Whenever you find a new mineral, it means that the actual geological conditions, the chemistry of the rock, was different than what’s been found before. That’s what makes this exciting: In this particular meteorite you have two officially described minerals that are new to science.

Herd named one of the alien deposits ‘elaliite’ after the El Ali meteorite. The other he termed ‘elkinstantonite’ after Professor Lindy Elkins-Tanto, the vice president of the Interplanetary Initiative at Arizona State University. Elkins-Tanton is also the chief investigator of what they call the ‘Psyche’ mission, part of the NASA operation to reach the Asteroid Psyche 16 by 2023.

How asteroids form

Elkins-Tanton is famous for her work on the formation of asteroids, which the foreign elements may help in deciphering. For that reason, Herd named one after her, saying that:

Lindy has done a lot of work on how the cores of planets form, how these iron nickel cores form, and the closest analogue we have are iron meteorites. So it made sense to name a mineral after her and recognize her contributions to science.

Asteroid-Earth. Credit: Sebastian Kaulitzki/Science Photo Library/Corbis, CC-ZERO / Wikimedia Commons

The El Ali meteorite is composed of more than three hundred unfamiliar IAB elements and iron. Nevertheless, the discovery of something non-native to Earth came as a surprise to all. This is something that Herd’s colleague, Dr. Andrew Locock, affirmed.

“The very first day he did some analysis he said ‘You’ve got at least two new minerals here,'” Locock said.

Herd called upon his colleague, Locock, to study the segments they found. Locock is an expert in identifying formerly unknown minerals and possesses a wealth of knowledge on how asteroids form.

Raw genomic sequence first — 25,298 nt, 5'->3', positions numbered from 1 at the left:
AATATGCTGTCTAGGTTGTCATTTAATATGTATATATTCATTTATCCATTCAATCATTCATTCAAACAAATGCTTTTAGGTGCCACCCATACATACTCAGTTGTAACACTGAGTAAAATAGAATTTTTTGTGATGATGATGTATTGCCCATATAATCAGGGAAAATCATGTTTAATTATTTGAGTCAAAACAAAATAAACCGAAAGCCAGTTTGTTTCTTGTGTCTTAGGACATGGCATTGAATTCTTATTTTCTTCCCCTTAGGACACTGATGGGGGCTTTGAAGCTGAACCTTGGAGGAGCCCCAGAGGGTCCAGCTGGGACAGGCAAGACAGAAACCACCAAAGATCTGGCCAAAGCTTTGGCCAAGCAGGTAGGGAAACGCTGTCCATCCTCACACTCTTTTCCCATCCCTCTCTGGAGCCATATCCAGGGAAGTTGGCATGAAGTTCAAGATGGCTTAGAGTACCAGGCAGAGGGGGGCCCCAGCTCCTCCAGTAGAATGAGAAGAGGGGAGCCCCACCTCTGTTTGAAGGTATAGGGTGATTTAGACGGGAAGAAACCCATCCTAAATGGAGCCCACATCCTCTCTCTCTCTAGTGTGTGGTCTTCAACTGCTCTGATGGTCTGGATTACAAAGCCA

Researchers came upon the El Ali meteorite in 2020. That, apparently, was when most of the world found out about it.

According to IFLScience, however, it had had a long history in the oral culture and ancient folklore of the Saar people of Somalia eons before Western scientists learned about it.

The Saars sang songs of its mystery, mightiness, and magic for over five centuries. They also glorified it in poetry and dance and even used it to sharpen their knives, perhaps out of practicality.

Medusa, the Most Fearsome Figure of Greek Mythology

Medusa greek mythology
Medusa, one of the most feared figures in Greek mythology, as portrayed by Rubens. Credit: Kunsthistorisches Museum Wien, Bilddatenbank/Public Domain

The representation of females in Greek mythology, including the Gorgon Medusa, has often included frightening images and ideas showing men’s fear of female power and their need to control or even destroy this power.

Like the monsters Scylla and Charybdis, as well as the Sphinx, Medusa, the “Gorgon,” was born from the gods herself.

Μέδουσα (as ‘Medusa’ is spelled in Greek), meaning “guardian, protectress,” who was also referred to as Gorgo, was one of the three monstrous Gorgons, generally described as winged human females with living venomous snakes in place of hair. Those who gazed into her eyes would turn to stone.

Most sources describe her as the daughter of Phorcys and Ceto although the author Hyginus refers to her as the daughter of Gorgon and Ceto.

Medusa was beheaded by the Greek hero Perseus, who thereafter used her head which retained its ability to turn onlookers to stone as a sort of weapon until he returned it to the goddess Athena to place on her shield. In classical antiquity, the image of the head of Medusa appeared in the supposedly evil-averting device known as the “Gorgoneion.”

Medusa pediment greek mythology
The Gorgon Medusa as portrayed on the pediment of the temple to Artemis on Kerkyra (Corfu). Here, Medusa is shown wearing a belt made of snakes. Credit: Dr.K./Wikimedia Commons/CC BY-SA 3.0

In Ancient Greece, the Gorgoneion was a special apotropaic amulet portraying the Gorgon head used most famously by the Olympian deities Athena and Zeus both of whom are purported to have worn it as a talisman and are often depicted wearing it.